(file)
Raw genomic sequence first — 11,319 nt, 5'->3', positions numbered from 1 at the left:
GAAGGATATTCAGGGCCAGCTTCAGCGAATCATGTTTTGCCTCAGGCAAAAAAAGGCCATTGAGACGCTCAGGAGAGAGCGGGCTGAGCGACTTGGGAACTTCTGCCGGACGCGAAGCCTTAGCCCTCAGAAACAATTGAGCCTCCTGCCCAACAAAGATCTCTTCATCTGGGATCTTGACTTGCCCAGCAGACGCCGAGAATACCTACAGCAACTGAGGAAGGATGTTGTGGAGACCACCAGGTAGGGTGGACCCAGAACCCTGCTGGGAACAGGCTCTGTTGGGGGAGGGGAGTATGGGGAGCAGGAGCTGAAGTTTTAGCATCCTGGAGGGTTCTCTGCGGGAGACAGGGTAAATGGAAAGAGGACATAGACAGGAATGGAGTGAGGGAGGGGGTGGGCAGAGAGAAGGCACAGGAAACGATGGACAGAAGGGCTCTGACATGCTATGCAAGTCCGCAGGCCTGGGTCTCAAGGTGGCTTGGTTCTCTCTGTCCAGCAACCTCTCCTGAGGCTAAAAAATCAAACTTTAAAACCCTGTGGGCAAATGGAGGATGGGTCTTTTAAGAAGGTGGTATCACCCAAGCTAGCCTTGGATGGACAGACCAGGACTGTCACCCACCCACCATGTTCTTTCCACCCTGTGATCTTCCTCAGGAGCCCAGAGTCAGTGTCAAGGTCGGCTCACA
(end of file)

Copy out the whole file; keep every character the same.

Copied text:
Raw genomic sequence first — 11,319 nt, 5'->3', positions numbered from 1 at the left:
GAAGGATATTCAGGGCCAGCTTCAGCGAATCATGTTTTGCCTCAGGCAAAAAAAGGCCATTGAGACGCTCAGGAGAGAGCGGGCTGAGCGACTTGGGAACTTCTGCCGGACGCGAAGCCTTAGCCCTCAGAAACAATTGAGCCTCCTGCCCAACAAAGATCTCTTCATCTGGGATCTTGACTTGCCCAGCAGACGCCGAGAATACCTACAGCAACTGAGGAAGGATGTTGTGGAGACCACCAGGTAGGGTGGACCCAGAACCCTGCTGGGAACAGGCTCTGTTGGGGGAGGGGAGTATGGGGAGCAGGAGCTGAAGTTTTAGCATCCTGGAGGGTTCTCTGCGGGAGACAGGGTAAATGGAAAGAGGACATAGACAGGAATGGAGTGAGGGAGGGGGTGGGCAGAGAGAAGGCACAGGAAACGATGGACAGAAGGGCTCTGACATGCTATGCAAGTCCGCAGGCCTGGGTCTCAAGGTGGCTTGGTTCTCTCTGTCCAGCAACCTCTCCTGAGGCTAAAAAATCAAACTTTAAAACCCTGTGGGCAAATGGAGGATGGGTCTTTTAAGAAGGTGGTATCACCCAAGCTAGCCTTGGATGGACAGACCAGGACTGTCACCCACCCACCATGTTCTTTCCACCCTGTGATCTTCCTCAGGAGCCCAGAGTCAGTGTCAAGGTCGGCTCACA